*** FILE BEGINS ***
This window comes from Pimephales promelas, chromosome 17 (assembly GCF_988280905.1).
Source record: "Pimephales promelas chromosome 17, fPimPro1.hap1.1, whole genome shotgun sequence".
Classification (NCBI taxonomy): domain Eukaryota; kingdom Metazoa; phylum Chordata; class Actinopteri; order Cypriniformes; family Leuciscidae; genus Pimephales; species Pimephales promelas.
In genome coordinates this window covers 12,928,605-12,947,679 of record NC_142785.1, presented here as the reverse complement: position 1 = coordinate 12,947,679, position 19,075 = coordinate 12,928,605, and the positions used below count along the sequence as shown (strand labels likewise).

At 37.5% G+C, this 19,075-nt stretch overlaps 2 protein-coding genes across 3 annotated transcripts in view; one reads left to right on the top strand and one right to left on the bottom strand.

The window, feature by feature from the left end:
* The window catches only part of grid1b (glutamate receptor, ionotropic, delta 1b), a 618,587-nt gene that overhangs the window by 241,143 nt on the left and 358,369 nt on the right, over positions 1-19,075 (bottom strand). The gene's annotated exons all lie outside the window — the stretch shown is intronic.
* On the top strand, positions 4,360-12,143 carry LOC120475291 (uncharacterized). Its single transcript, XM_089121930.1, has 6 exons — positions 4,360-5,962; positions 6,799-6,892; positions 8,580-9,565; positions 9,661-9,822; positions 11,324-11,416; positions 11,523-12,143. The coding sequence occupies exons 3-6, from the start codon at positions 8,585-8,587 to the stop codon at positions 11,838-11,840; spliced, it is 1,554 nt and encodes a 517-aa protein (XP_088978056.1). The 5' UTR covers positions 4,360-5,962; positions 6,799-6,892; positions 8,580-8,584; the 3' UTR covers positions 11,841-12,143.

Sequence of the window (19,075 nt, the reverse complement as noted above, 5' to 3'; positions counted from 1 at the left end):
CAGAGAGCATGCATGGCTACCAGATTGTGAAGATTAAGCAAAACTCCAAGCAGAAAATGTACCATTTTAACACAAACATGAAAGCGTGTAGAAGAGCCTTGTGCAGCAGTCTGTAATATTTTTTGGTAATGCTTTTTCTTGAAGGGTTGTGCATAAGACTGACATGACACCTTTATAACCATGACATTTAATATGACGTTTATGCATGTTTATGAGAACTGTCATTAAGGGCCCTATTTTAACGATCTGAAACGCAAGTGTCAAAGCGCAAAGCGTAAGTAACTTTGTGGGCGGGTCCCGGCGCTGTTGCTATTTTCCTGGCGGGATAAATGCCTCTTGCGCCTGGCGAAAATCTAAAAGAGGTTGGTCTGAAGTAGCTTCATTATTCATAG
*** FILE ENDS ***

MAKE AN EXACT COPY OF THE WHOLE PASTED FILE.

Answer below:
This window comes from Pimephales promelas, chromosome 17 (assembly GCF_988280905.1).
Source record: "Pimephales promelas chromosome 17, fPimPro1.hap1.1, whole genome shotgun sequence".
Classification (NCBI taxonomy): domain Eukaryota; kingdom Metazoa; phylum Chordata; class Actinopteri; order Cypriniformes; family Leuciscidae; genus Pimephales; species Pimephales promelas.
In genome coordinates this window covers 12,928,605-12,947,679 of record NC_142785.1, presented here as the reverse complement: position 1 = coordinate 12,947,679, position 19,075 = coordinate 12,928,605, and the positions used below count along the sequence as shown (strand labels likewise).

At 37.5% G+C, this 19,075-nt stretch overlaps 2 protein-coding genes across 3 annotated transcripts in view; one reads left to right on the top strand and one right to left on the bottom strand.

The window, feature by feature from the left end:
* The window catches only part of grid1b (glutamate receptor, ionotropic, delta 1b), a 618,587-nt gene that overhangs the window by 241,143 nt on the left and 358,369 nt on the right, over positions 1-19,075 (bottom strand). The gene's annotated exons all lie outside the window — the stretch shown is intronic.
* On the top strand, positions 4,360-12,143 carry LOC120475291 (uncharacterized). Its single transcript, XM_089121930.1, has 6 exons — positions 4,360-5,962; positions 6,799-6,892; positions 8,580-9,565; positions 9,661-9,822; positions 11,324-11,416; positions 11,523-12,143. The coding sequence occupies exons 3-6, from the start codon at positions 8,585-8,587 to the stop codon at positions 11,838-11,840; spliced, it is 1,554 nt and encodes a 517-aa protein (XP_088978056.1). The 5' UTR covers positions 4,360-5,962; positions 6,799-6,892; positions 8,580-8,584; the 3' UTR covers positions 11,841-12,143.

Sequence of the window (19,075 nt, the reverse complement as noted above, 5' to 3'; positions counted from 1 at the left end):
CAGAGAGCATGCATGGCTACCAGATTGTGAAGATTAAGCAAAACTCCAAGCAGAAAATGTACCATTTTAACACAAACATGAAAGCGTGTAGAAGAGCCTTGTGCAGCAGTCTGTAATATTTTTTGGTAATGCTTTTTCTTGAAGGGTTGTGCATAAGACTGACATGACACCTTTATAACCATGACATTTAATATGACGTTTATGCATGTTTATGAGAACTGTCATTAAGGGCCCTATTTTAACGATCTGAAACGCAAGTGTCAAAGCGCAAAGCGTAAGTAACTTTGTGGGCGGGTCCCGGCGCTGTTGCTATTTTCCTGGCGGGATAAATGCCTCTTGCGCCTGGCGAAAATCTAAAAGAGGTTGGTCTGAAGTAGCTTCATTATTCATAG